Student Pushes for Conversations on Consent at The University of Maryland

By Charlotte Crook

Elena LeVan is a senior psychology major from Washington, New Jersey, whose work to prevent sexual assault will leave a legacy at this university.  

LeVan is the Student Government Association’s Director of Sexual Misconduct Prevention and the Chair of its Sexual Misconduct Prevention Committee. Through her positions, and involvement in the student organization Preventing Sexual Assault (PSA) she works to open conversations about consent, provide support for survivors, and raise awareness about sexual assault at the university. 

“She’s one of those people that gets things done,” said Ben Cohen, the SGA Vice President of Financial Affairs and good friend of LeVan, “I can’t think of someone who is better equipped to talk to people.” 

LeVan was always interested in social issues, particularly women’s issues, she said. Her freshman year, LeVan was in the Justice and Legal Thought Scholars Program. By the end of the year, she wanted to get involved on campus, but didn’t know where. 

LeVan sent applications to multiple organizations hoping to get involved. PSA was one that responded, and she chose to pursue it. She and her boyfriend at the time both ended up getting on the executive board. She eventually became Assistant President in 2019, and wanted to become more involved in this issue, she said.

“The more I was learning, the more passion I was getting about it because there’s so much to be done,” LeVan said.

Now serving as Director of Sexual Misconduct Prevention in SGA, LeVan is dedicated to working to make the way people talk about sexual misconduct inclusive and bringing conversations about consent into people’s daily lives.

“She was so involved with so many organizations and initiatives that’s she left not only a huge impact but big shoes to fill,” said good friend and fellow Sexual Misconduct Prevention Committee member, Josie Urrea, “She inspires me and has helped me get to where I want to be for next year because she’s a good person.”

LeVan recounted a program from SGA where she and other members went on Route One at midnight, a busy spot on a weekend. They handed out Hershey Kisses to students after asking if they wanted a kiss, and talked to them about affirmative consent, she said.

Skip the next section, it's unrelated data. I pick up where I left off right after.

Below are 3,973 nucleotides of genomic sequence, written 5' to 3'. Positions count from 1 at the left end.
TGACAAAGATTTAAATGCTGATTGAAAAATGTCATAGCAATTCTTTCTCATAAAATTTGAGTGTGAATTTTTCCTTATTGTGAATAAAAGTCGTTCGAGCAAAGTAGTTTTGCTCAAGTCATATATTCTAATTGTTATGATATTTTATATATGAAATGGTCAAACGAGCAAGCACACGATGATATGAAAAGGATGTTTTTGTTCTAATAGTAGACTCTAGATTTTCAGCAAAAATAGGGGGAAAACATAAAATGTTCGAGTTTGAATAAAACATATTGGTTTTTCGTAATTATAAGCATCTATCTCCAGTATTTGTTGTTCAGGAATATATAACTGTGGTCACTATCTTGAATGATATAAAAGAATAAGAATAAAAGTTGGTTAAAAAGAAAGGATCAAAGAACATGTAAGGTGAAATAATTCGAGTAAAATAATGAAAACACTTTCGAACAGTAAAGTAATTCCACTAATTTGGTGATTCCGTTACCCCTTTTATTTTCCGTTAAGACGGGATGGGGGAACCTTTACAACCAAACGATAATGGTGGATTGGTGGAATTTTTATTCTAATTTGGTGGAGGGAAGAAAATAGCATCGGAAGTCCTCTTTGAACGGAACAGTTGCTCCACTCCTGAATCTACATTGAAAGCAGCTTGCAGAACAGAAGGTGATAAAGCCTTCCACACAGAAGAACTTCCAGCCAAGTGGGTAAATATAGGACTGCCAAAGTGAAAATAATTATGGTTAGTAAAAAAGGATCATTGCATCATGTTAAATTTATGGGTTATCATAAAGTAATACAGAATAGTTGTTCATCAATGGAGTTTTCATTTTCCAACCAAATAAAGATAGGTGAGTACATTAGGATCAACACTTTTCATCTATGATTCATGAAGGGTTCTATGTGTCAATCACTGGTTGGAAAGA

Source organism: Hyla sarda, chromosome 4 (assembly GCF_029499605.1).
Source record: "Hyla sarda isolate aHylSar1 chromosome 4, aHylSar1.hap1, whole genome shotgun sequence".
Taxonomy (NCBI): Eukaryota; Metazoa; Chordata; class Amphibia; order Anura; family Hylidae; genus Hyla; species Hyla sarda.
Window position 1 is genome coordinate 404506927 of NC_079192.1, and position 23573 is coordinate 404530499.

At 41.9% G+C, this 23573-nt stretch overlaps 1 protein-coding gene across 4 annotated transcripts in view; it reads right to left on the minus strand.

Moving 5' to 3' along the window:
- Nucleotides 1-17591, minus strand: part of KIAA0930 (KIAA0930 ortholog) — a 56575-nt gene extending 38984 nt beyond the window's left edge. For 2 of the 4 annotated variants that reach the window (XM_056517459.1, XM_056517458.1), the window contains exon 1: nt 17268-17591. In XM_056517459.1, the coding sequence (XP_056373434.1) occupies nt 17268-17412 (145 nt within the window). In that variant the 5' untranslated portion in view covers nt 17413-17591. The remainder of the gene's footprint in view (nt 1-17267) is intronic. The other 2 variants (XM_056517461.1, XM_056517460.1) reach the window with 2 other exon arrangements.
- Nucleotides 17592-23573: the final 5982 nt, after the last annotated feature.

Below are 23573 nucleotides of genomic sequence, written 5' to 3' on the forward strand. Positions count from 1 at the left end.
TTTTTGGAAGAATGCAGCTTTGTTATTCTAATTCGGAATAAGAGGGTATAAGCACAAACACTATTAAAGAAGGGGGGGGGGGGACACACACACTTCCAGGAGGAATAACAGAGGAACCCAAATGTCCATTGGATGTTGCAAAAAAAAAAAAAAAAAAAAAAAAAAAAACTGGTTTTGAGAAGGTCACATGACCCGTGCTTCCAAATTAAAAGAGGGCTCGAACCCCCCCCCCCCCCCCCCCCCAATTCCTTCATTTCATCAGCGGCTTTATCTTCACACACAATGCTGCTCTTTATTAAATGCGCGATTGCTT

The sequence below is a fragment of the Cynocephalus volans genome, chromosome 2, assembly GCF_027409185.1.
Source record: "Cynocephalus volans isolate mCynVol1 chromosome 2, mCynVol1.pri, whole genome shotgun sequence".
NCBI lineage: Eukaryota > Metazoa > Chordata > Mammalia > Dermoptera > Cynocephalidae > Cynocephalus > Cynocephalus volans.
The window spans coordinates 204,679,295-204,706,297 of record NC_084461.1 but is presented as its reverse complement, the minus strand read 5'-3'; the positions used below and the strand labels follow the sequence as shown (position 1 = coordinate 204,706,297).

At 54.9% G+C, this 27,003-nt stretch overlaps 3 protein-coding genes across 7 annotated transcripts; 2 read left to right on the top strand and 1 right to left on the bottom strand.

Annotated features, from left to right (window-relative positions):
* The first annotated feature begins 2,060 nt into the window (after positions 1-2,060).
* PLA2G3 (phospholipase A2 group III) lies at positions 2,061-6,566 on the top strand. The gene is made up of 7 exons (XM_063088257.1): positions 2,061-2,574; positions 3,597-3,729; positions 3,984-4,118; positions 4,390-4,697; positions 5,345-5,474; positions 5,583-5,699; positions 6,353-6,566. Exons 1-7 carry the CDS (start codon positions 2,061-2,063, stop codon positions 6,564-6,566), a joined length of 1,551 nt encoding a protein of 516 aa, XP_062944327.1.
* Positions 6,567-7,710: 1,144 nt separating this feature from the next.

LeVan said that it was important to bring consent to the forefront of people’s minds in that environment, especially freshmen. 

Ben Cohen said that she and her committee have done a really great job of shifting the conversation of consent to something positive. Teaching people that you should ask consent, rather than teaching people that they shouldn’t do something without consent has been effective and opened more people up to conversations, Cohen said.

“I think that generally, students agree that sexual assault is bad, but not everyone agrees on what constitutes sexual assault,” LeVan said. 

She said that the university is currently waiting to redefine sexual misconduct, as the federal definition is about to change. LeVan hopes that once they are redefined, the definitions will be more inclusive of all kinds of sexual misconduct.

She said in the meantime, people can have their own conversations. 

“Dealing with this pandemic is a really good time to talk about consent,” she said. 

She suggested that people ask to send photos to another person and or can ask before sexting. She said that people can even ask for consent in everyday situations by asking before you hug someone, or asking before you post a picture of someone.

LeVan hopes to see the university put emphasis on conversations about consent communication even in their existing programs through CARE to Stop Violence, the on-campus resource center for survivors of sexual and domestic violence. 

“We do a lot of really great work with bystander intervention right now, but even with that, the bystander intervention training should be expanded,” she said.

LeVan recognizes that some groups on campus may have good reasons for not wanting to talk to someone like a police or security officer, so she said it’s important to provide everyone with appropriate resources. 

“While this is largely a women’s issue, it’s also largely not a women’s issue, you know, it affects everyone,” LeVan said.

She said that beginning with intentional programming and outreach, the barriers that some communities face should be kept in mind. She said one of the best ways of achieving this is through communication with said community.

“You’re going to the group and asking, ‘What do you need,? What is helpful for you?’ Instead of assuming that you can give the same programming to every group,” she said.

Other people in her committee and on campus have noticed her efforts.

“I think what makes her such a good leader is that she is always taking others’ opinions, critiques, etc. and always looking to include everyone,” Josie Urrea said.

LeVan has also worked in this field off-campus, through her internship with Maryland Coalition Against Sexual Assault, a state-wide organization that works with crisis centers that directly work with survivors. The organization also provides training and resources to communities, and can provide legal assistance and advice to survivors.

LeVan describes her internship as one of the best experiences she’s ever had. She said it’s where she met her mentor, was able to put together programming for high schools, and do research.

While her post-graduation plans to work with the Peace Corps in Guatemala may change due to COVID-19, her plan to work with nonprofits and eventually go to law school still stand.

“What I’ve always wanted to do is help people in whatever I’m doing,” she said.

Featured Photo Credit: Hannah Stryker/Bloc Reporter.

Charlotte Crook is a journalism major and can be reached at ccrook10@gmail.com

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